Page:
US dollar gained against the Japanese yen on Monday, paring a portion of its last weeks loss, after a surge in Russian shares eased fears that results from Crimean referendum will cause an immediate escalation in geopolitical tension. Demand for safe haven assets, such as the yen and the Swiss franc seemed to be reduced.
USD/JPY reached a session high at 101.82 at 8:39 GMT. Support was likely to be received at March 14th low, 101.21, while resistance was to be met at March 14th high, 101.86. The Micex gauge of Russian stocks rose 1.5%, after it lost 7.6% last week.
Preliminary results from Crimea’s referendum yesterday revealed that 96% of voters in the peninsula supported leaving Ukraine and joining Russia. The Ukrainian government, the European Union and the United States consider this vote as illegitimate, while the Russian Federation said that it “fully met international norms.”
According to Germany’s Foreign Minister Frank-Walter Steinmeier, a level of sanctions against Russia is to be decided on Monday, with European Union foreign ministers holding a meeting in Brussels.
At the same time, according to a statement by the White House, US President Barack Obama told Russian President Vladimir Putin the United States would not ever recognize the vote in the Black Sea peninsula.
“We continue to focus on the details about the Western sanctions and Russia’s response to them,” said Yuji Saito, the director of foreign-exchange at Credit Agricole Corporate & Investment Bank in Tokyo, cited by Bloomberg News. “The market will be whipsawed as political games continue.”
At the same time, Bank of Japan (BoJ) Governor Haruhiko Kuroda said that the central bank is ready to introduce adjustments in its monetary policy, in case it foresees a situation, which would obstruct the accomplishment of banks inflation objective, according to the Asahi newspaper.
The sales-tax increase seems to undermine BoJ Governor’s efforts to achieve 2% inflation target, as Japanese economy is projected to contract 3.9% during the three months from April, according to a Bloomberg survey of economists, ending a projected six straight quarters of expansion.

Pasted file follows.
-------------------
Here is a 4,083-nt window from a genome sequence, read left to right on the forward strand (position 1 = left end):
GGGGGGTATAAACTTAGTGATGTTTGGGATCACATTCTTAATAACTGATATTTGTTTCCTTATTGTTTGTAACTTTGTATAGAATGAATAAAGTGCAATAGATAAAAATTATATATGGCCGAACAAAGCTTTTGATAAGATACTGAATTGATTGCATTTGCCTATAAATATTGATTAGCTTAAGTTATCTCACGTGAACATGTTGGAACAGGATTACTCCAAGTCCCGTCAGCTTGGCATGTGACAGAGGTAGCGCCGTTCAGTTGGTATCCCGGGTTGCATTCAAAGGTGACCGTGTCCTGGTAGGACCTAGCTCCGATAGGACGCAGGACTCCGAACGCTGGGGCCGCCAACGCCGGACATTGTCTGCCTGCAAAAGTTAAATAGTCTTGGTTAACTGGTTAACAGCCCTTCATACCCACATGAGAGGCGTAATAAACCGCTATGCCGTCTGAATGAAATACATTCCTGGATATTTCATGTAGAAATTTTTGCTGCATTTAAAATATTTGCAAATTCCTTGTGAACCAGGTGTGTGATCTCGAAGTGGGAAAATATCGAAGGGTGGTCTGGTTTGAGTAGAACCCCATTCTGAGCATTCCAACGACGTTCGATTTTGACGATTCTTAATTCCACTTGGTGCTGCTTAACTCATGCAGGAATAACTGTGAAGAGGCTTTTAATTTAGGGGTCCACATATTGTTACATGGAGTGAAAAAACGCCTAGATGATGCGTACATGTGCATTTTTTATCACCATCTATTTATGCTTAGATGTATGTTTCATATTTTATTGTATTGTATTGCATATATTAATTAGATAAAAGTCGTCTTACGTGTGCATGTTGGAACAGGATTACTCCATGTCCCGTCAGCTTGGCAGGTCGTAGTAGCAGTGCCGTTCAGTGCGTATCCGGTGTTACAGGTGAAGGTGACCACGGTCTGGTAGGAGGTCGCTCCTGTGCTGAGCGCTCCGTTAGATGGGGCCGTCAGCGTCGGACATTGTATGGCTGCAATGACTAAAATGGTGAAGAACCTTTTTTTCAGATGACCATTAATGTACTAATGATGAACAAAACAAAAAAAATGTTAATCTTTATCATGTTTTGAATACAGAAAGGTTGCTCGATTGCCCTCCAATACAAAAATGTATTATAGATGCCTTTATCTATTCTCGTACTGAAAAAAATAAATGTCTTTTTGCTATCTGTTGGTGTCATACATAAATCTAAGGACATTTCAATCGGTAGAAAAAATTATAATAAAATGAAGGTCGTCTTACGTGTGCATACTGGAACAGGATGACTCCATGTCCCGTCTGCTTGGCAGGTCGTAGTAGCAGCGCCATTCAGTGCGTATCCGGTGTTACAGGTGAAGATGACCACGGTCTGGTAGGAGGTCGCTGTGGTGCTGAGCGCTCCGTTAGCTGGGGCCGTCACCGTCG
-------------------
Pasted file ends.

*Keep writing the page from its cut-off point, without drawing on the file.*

However, on Friday the minutes of Bank of Japans policy meeting in February showed that many officials saw the nation’s economy moving toward the inflation target of 2%, which is considered as providing price stability.
“We continue to look for opportunities to buy USD/JPY,” Greg Gibbs, the head of Asia Pacific markets strategy at Royal Bank of Scotland in Singapore wrote in a report today, as imparted by Bloomberg. “This article may be a sign that the BOJ is about to step up its rhetoric to increase expectations of further easing. This may help stabilise the USD/JPY and suggests it is time to again take a long position.”
Last week Bank of Japan maintained its record stimulus, keeping its pledge to expand the money supply by an annualized pace of 60 trillion to 70 trillion yen, in line with analysts’ forecasts. The central bank also revised down its forecast regarding exports, but raised its assessments of industrial output and investment.
Meanwhile, at 12:30 GMT today the Federal Reserve is to release the results from its business survey of manufacturers in the area of New York. This is the first indicator to show the development of manufacturing activity in the United States during the current month. The median estimate by experts showed that the New York Empire Manufacturing Index probably advanced to a reading of 6.25 in March from 4.48 in February. Values above zero are indicative of expansion in the sector.
The gauge of industrial production in the United States probably climbed 0.2% in February compared to a month ago, when output declined 0.3%.
The Federal Reserve Bank policy makers are expected to hold a meeting on March 18th-19th. Experts projected that the bank will probably cut its monthly asset purchases, which tend to devalue the national currency, by another 10 billion USD. The central bank has reduced its monthly monetary stimulus to 65 billion USD this year from 85 billion USD in 2013.
On Friday a monthly survey by Thomson Reuters and the University of Michigan showed that the preliminary reading of their index of consumer confidence for the United States slowed down to 79.9 this month, which has been the lowest level since November. The final reading for February was 81.6, while experts had anticipated that the index will advance to 82.0 in March.
Elsewhere, the yen was falling against the euro, with EUR/JPY cross up 0.23% on a daily basis to trade at 141.38 at 8:42 GMT. GBP/JPY pair was also gaining today, up 0.37% to trade at 169.38 at 8:52 GMT.